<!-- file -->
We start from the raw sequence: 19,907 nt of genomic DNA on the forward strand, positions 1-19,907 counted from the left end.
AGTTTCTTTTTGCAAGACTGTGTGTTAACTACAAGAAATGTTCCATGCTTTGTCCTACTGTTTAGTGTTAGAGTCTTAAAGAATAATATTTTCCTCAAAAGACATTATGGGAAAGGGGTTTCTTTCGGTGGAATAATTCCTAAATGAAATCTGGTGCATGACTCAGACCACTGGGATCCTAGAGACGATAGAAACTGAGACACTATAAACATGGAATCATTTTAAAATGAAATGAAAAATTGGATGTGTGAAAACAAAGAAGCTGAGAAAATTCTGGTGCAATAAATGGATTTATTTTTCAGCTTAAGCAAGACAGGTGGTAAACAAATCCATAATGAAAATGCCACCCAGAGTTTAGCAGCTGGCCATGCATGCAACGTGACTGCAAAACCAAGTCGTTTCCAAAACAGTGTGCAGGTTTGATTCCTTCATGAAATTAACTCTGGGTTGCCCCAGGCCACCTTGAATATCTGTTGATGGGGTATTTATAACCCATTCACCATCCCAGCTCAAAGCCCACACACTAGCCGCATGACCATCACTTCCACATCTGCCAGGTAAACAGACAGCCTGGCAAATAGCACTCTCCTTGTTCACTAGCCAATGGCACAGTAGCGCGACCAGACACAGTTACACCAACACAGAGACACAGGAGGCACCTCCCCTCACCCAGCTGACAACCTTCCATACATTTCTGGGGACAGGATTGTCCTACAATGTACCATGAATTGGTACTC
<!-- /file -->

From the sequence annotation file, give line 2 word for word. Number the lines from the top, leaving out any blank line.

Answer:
AGTTTCTTTTTGCAAGACTGTGTGTTAACTACAAGAAATGTTCCATGCTTTGTCCTACTGTTTAGTGTTAGAGTCTTAAAGAATAATATTTTCCTCAAAAGACATTATGGGAAAGGGGTTTCTTTCGGTGGAATAATTCCTAAATGAAATCTGGTGCATGACTCAGACCACTGGGATCCTAGAGACGATAGAAACTGAGACACTATAAACATGGAATCATTTTAAAATGAAATGAAAAATTGGATGTGTGAAAACAAAGAAGCTGAGAAAATTCTGGTGCAATAAATGGATTTATTTTTCAGCTTAAGCAAGACAGGTGGTAAACAAATCCATAATGAAAATGCCACCCAGAGTTTAGCAGCTGGCCATGCATGCAACGTGACTGCAAAACCAAGTCGTTTCCAAAACAGTGTGCAGGTTTGATTCCTTCATGAAATTAACTCTGGGTTGCCCCAGGCCACCTTGAATATCTGTTGATGGGGTATTTATAACCCATTCACCATCCCAGCTCAAAGCCCACACACTAGCCGCATGACCATCACTTCCACATCTGCCAGGTAAACAGACAGCCTGGCAAATAGCACTCTCCTTGTTCACTAGCCAATGGCACAGTAGCGCGACCAGACACAGTTACACCAACACAGAGACACAGGAGGCACCTCCCCTCACCCAGCTGACAACCTTCCATACATTTCTGGGGACAGGATTGTCCTACAATGTACCATGAATTGGTACTC